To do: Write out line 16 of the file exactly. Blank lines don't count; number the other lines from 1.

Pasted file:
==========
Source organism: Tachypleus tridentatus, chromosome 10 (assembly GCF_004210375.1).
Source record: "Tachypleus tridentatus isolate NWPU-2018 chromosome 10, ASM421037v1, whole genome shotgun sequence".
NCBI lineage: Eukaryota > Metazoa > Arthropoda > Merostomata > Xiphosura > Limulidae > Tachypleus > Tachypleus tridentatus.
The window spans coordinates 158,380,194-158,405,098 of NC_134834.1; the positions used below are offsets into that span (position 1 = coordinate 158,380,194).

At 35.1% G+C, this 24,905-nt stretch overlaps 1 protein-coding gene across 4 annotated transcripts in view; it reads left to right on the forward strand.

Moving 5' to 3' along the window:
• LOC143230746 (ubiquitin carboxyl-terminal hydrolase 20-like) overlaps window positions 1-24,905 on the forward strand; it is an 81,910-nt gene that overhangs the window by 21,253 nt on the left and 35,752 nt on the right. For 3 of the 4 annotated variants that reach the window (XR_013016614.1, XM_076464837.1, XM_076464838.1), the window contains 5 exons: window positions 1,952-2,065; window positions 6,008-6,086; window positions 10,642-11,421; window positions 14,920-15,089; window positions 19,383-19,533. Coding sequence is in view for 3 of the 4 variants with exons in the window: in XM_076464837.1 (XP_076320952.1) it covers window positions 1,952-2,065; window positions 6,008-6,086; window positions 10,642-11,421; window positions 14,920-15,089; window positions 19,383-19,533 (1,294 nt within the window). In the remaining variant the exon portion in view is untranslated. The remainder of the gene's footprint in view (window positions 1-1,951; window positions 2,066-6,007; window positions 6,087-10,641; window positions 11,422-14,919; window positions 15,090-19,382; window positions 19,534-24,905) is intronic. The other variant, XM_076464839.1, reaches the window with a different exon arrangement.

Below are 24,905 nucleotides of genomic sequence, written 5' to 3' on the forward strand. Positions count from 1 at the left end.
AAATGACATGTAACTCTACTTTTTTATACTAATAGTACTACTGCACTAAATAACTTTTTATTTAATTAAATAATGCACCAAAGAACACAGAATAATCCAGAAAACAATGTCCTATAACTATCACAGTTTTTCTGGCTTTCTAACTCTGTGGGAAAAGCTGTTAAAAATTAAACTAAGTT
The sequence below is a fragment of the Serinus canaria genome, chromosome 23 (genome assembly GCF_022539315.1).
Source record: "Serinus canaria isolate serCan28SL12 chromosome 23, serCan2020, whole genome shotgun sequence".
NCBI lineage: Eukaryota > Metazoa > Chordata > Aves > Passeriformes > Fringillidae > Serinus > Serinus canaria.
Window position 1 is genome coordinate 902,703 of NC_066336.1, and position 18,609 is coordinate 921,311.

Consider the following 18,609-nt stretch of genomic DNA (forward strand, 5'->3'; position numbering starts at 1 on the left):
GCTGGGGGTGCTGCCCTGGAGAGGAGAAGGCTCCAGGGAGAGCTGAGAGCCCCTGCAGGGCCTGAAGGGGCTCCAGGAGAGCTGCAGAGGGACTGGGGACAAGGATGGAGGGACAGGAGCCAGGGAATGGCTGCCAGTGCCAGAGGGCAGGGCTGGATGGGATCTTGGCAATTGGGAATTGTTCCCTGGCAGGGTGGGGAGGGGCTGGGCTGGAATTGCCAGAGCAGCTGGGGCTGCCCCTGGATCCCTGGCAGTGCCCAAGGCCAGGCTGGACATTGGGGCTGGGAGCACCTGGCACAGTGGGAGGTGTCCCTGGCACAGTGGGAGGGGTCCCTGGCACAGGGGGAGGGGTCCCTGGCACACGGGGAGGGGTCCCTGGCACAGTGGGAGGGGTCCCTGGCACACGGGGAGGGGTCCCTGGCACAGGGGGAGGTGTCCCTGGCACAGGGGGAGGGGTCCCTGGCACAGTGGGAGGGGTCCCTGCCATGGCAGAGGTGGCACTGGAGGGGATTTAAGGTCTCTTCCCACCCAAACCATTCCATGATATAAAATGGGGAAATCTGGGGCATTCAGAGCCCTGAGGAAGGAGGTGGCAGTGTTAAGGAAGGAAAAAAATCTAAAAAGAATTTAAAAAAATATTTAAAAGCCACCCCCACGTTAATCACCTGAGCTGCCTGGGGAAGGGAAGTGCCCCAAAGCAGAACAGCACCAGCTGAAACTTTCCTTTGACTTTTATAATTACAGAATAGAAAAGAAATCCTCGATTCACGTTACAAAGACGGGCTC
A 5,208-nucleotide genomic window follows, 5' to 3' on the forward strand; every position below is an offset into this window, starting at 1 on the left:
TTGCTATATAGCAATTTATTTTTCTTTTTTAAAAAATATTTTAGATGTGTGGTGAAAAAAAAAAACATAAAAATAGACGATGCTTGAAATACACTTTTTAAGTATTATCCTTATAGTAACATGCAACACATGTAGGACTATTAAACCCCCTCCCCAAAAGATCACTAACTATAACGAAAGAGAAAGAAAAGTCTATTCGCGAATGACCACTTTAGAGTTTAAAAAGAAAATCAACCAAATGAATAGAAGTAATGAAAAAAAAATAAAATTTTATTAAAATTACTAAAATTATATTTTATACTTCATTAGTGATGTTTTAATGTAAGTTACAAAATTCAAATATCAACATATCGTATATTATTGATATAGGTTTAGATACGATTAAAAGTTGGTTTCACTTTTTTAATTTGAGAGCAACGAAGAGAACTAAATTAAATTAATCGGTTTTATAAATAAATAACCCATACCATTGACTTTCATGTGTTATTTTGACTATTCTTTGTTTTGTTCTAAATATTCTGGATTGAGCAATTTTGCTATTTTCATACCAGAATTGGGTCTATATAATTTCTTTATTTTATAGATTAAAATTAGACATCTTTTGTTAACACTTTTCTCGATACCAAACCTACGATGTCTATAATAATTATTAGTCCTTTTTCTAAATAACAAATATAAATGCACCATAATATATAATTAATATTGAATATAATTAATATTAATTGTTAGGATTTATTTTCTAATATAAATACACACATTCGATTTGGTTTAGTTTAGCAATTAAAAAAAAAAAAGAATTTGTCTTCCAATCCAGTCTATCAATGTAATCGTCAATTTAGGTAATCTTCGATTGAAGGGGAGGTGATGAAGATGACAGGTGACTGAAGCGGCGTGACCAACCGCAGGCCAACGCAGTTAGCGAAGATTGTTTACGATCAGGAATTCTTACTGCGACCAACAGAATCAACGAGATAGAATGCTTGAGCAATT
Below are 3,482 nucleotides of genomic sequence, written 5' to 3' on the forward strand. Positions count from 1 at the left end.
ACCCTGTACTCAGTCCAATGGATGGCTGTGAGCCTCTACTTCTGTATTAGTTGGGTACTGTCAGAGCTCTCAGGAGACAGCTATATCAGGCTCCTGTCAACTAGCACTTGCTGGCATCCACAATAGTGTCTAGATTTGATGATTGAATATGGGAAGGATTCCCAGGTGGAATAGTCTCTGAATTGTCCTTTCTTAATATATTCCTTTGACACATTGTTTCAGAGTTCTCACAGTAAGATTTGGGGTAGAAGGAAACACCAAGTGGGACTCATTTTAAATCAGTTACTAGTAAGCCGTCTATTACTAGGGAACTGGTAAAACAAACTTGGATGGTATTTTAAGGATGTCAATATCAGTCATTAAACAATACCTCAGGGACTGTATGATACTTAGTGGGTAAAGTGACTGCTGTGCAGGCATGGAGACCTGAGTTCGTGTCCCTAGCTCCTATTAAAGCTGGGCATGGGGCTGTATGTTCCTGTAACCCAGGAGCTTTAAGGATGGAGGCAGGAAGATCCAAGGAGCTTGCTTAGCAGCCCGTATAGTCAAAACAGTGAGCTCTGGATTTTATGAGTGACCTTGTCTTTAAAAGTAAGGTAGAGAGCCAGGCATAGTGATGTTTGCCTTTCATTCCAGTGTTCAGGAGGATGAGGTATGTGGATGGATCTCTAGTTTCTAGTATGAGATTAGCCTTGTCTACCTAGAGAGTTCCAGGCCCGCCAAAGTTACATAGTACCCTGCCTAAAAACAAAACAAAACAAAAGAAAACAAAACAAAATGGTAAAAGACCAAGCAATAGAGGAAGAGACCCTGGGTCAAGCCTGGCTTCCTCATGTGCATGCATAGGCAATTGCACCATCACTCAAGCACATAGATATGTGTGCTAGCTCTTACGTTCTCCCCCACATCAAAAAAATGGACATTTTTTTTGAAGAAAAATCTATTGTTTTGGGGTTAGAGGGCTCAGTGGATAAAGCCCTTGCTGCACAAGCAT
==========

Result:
A 5,208-nucleotide genomic window follows, 5' to 3' on the forward strand; every position below is an offset into this window, starting at 1 on the left: